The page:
# Once a HiLo is in use, what happens if you change the capacity (maximum Lo)?

If I start using a HiLo generator to assign ID's for a table, and then decide to increase or decrease the capacity (i.e. the maximum 'lo' value), will this cause collisions with the already-assigned ID's?

I'm just wondering if I need to put a big red flag around the number saying 'Don't ever change this!'

Note - not NHibernate specific, I'm just curious about the HiLo algorithm in general.

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## 4 Answers

HiLo algorithms in general basically map two integers to one integer ID. It guarantees that the pair of numbers will be unique per database. Typically, the next step is to guarantee that a unique pair of numbers maps to a unique integer ID.

A nice explanation of how HiLo conceptually works is given in this previous SO answer

Changing the max_lo will preserve the property that your pair of numbers will be unique. However, will it make sure that the mapped ID is unique and collision-free?

Let's look at Hibernate's implementation of HiLo. The algorithm they appear to use (as from what I've gathered) is: (and I might be off on a technicality)

``````h = high sequence (starting at 0)
l_size = size of low block
l = low sequence (starting at 1)

ID = h*l_size + l
``````

So, if your low block is, say, 100, your reserved ID blocks would go 1-100, 101-200, 201-300, 301-400...

Your High sequence is now 3. Now what would happen if you all of a sudden changed your l_size to 10? Your next block, your High is incremented, and you'd get `4*10+1 = 41`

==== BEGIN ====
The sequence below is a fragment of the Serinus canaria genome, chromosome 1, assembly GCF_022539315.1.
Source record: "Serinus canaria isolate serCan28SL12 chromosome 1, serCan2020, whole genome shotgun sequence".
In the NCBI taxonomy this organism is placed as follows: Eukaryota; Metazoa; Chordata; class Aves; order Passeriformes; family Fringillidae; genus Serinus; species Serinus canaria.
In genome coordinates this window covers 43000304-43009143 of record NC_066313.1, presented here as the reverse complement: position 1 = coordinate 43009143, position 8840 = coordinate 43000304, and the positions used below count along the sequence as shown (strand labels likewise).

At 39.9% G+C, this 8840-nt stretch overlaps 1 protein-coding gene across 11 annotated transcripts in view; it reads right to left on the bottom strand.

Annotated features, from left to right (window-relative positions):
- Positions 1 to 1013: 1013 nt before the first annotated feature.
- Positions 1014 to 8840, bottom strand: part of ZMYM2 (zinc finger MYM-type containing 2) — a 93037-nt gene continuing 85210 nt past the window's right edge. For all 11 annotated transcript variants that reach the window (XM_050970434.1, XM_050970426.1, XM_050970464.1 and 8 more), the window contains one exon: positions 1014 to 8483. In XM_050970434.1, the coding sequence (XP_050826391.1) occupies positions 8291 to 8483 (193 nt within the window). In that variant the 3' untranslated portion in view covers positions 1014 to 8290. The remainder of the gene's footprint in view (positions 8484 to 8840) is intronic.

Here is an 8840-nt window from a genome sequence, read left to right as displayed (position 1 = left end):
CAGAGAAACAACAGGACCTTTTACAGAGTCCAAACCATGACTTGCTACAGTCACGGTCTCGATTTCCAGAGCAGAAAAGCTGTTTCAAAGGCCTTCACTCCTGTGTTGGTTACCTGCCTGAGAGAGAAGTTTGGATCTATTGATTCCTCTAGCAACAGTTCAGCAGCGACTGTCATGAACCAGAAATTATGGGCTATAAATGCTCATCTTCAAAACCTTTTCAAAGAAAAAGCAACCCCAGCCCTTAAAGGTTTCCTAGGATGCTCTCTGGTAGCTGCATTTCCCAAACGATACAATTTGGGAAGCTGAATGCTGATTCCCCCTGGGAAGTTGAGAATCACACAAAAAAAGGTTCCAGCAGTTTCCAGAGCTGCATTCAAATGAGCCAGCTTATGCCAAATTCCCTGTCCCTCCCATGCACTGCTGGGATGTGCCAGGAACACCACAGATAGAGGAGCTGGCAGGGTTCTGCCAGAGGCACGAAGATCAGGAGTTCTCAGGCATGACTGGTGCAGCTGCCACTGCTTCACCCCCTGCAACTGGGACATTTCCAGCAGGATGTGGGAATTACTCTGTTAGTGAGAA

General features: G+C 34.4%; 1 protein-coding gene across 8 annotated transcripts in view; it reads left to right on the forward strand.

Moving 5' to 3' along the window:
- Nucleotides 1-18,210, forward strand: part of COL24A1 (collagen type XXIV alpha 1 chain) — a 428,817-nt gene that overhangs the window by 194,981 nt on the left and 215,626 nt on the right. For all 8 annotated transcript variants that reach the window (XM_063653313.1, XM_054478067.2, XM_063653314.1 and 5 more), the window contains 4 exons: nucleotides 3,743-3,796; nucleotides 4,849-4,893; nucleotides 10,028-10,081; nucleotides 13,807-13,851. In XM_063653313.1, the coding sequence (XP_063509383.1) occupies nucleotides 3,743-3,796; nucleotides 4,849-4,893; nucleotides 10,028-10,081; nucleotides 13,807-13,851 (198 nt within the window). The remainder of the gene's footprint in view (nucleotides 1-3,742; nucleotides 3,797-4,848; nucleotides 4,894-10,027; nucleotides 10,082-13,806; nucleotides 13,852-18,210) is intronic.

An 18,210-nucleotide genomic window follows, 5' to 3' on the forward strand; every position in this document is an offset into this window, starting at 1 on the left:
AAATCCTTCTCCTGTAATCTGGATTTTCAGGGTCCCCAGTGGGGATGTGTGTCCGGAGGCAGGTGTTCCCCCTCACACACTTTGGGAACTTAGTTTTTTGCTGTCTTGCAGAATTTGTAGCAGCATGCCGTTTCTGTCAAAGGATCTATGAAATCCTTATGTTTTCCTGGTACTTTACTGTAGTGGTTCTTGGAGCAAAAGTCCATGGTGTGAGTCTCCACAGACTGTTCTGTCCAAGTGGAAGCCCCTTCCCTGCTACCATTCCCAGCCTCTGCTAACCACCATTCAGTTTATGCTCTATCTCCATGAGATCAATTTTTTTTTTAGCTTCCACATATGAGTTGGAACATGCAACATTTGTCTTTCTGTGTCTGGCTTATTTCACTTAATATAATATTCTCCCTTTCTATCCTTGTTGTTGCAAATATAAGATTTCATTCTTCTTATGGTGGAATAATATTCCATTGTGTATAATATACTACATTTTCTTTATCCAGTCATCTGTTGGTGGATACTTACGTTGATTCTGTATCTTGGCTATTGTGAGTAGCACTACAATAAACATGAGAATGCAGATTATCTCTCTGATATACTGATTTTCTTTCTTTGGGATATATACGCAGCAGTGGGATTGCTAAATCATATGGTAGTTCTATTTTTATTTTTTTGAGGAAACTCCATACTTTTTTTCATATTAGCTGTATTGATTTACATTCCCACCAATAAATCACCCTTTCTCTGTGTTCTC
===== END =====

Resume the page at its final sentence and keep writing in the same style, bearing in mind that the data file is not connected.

Oops. This new value definitely falls within the "reserved block" of `1-100`. Someone with a high sequence of 0 would think, "Well, I have the range `1-100` reserved just for me, so I'll just put down one at `41`, because I know it's safe."

There is definitely a very, very high chance of collision when lowering your l_max.

What about the opposite case, raising it?

Back to our example, let's raise our l_size to 500, turning the next key into `4*500+1 = 2001`, reserving the range 2001-2501.

It looks like collision will be avoided, in this particular implementation of HiLo, when raising your l_max.

Of course, you should do some own tests on your own to make sure that this is the actual implementation, or close to it. One way would be to set l_max to 100 and find the first few keys, then set it to 500 and find the next. If there is a huge jump like mentioned here, you might be safe.

However, I am not by any means suggesting that it is best practice to raise your l_max on an existing database.

Use your own discretion; the HiLo algorithm isn't exactly one made with varying l_max in mind, and your results may in the end be unpredictable depending on your exact implementation. Maybe someone who has had experience with raising their l_max and finding troubles can prove this count correct.

So in conclusion, even though, in theory, Hibernate's HiLo implementation will most likely avoid collisions when l_max is raised, it probably still isn't good practice. You should code as if l_max were not going to change over time.

But if you're feeling lucky...

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Very thorough, thanks! –  Jon M Jun 21 '10 at 15:10